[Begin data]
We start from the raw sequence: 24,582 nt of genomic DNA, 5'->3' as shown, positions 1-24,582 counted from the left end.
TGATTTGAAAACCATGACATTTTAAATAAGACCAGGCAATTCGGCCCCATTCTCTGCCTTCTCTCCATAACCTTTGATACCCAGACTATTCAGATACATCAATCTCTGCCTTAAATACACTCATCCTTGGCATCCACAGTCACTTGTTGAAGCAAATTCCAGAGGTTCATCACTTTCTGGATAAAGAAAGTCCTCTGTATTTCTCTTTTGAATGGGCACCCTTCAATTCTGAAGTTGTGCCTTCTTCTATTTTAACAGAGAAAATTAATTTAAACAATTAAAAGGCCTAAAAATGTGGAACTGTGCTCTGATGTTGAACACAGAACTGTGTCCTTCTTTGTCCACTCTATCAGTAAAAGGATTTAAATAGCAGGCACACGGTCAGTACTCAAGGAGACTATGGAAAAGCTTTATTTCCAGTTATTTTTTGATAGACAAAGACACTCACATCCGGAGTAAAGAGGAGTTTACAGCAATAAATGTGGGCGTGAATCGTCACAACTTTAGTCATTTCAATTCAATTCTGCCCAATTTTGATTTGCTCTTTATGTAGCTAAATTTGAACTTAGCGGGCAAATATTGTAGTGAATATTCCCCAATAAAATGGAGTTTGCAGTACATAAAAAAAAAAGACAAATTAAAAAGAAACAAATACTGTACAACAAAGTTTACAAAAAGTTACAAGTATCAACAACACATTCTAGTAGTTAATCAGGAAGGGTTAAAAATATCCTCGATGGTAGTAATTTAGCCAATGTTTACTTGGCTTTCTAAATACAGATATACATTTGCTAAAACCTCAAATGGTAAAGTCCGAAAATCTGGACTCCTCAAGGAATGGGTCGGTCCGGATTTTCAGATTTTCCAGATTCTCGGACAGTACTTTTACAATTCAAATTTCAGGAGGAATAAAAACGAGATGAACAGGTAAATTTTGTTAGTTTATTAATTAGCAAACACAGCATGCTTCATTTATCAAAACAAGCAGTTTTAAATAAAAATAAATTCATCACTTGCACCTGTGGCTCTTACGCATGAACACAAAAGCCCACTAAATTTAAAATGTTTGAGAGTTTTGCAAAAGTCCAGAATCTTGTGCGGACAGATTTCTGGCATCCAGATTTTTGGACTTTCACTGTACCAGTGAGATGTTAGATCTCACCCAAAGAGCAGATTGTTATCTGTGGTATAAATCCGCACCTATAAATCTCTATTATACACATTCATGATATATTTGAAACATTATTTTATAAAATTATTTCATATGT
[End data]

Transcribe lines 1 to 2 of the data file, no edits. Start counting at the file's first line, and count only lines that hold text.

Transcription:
We start from the raw sequence: 24,582 nt of genomic DNA, 5'->3' as shown, positions 1-24,582 counted from the left end.
TGATTTGAAAACCATGACATTTTAAATAAGACCAGGCAATTCGGCCCCATTCTCTGCCTTCTCTCCATAACCTTTGATACCCAGACTATTCAGATACATCAATCTCTGCCTTAAATACACTCATCCTTGGCATCCACAGTCACTTGTTGAAGCAAATTCCAGAGGTTCATCACTTTCTGGATAAAGAAAGTCCTCTGTATTTCTCTTTTGAATGGGCACCCTTCAATTCTGAAGTTGTGCCTTCTTCTATTTTAACAGAGAAAATTAATTTAAACAATTAAAAGGCCTAAAAATGTGGAACTGTGCTCTGATGTTGAACACAGAACTGTGTCCTTCTTTGTCCACTCTATCAGTAAAAGGATTTAAATAGCAGGCACACGGTCAGTACTCAAGGAGACTATGGAAAAGCTTTATTTCCAGTTATTTTTTGATAGACAAAGACACTCACATCCGGAGTAAAGAGGAGTTTACAGCAATAAATGTGGGCGTGAATCGTCACAACTTTAGTCATTTCAATTCAATTCTGCCCAATTTTGATTTGCTCTTTATGTAGCTAAATTTGAACTTAGCGGGCAAATATTGTAGTGAATATTCCCCAATAAAATGGAGTTTGCAGTACATAAAAAAAAAAGACAAATTAAAAAGAAACAAATACTGTACAACAAAGTTTACAAAAAGTTACAAGTATCAACAACACATTCTAGTAGTTAATCAGGAAGGGTTAAAAATATCCTCGATGGTAGTAATTTAGCCAATGTTTACTTGGCTTTCTAAATACAGATATACATTTGCTAAAACCTCAAATGGTAAAGTCCGAAAATCTGGACTCCTCAAGGAATGGGTCGGTCCGGATTTTCAGATTTTCCAGATTCTCGGACAGTACTTTTACAATTCAAATTTCAGGAGGAATAAAAACGAGATGAACAGGTAAATTTTGTTAGTTTATTAATTAGCAAACACAGCATGCTTCATTTATCAAAACAAGCAGTTTTAAATAAAAATAAATTCATCACTTGCACCTGTGGCTCTTACGCATGAACACAAAAGCCCACTAAATTTAAAATGTTTGAGAGTTTTGCAAAAGTCCAGAATCTTGTGCGGACAGATTTCTGGCATCCAGATTTTTGGACTTTCACTGTACCAGTGAGATGTTAGATCTCACCCAAAGAGCAGATTGTTATCTGTGGTATAAATCCGCACCTATAAATCTCTATTATACACATTCATGATATATTTGAAACATTATTTTATAAAATTATTTCATATGT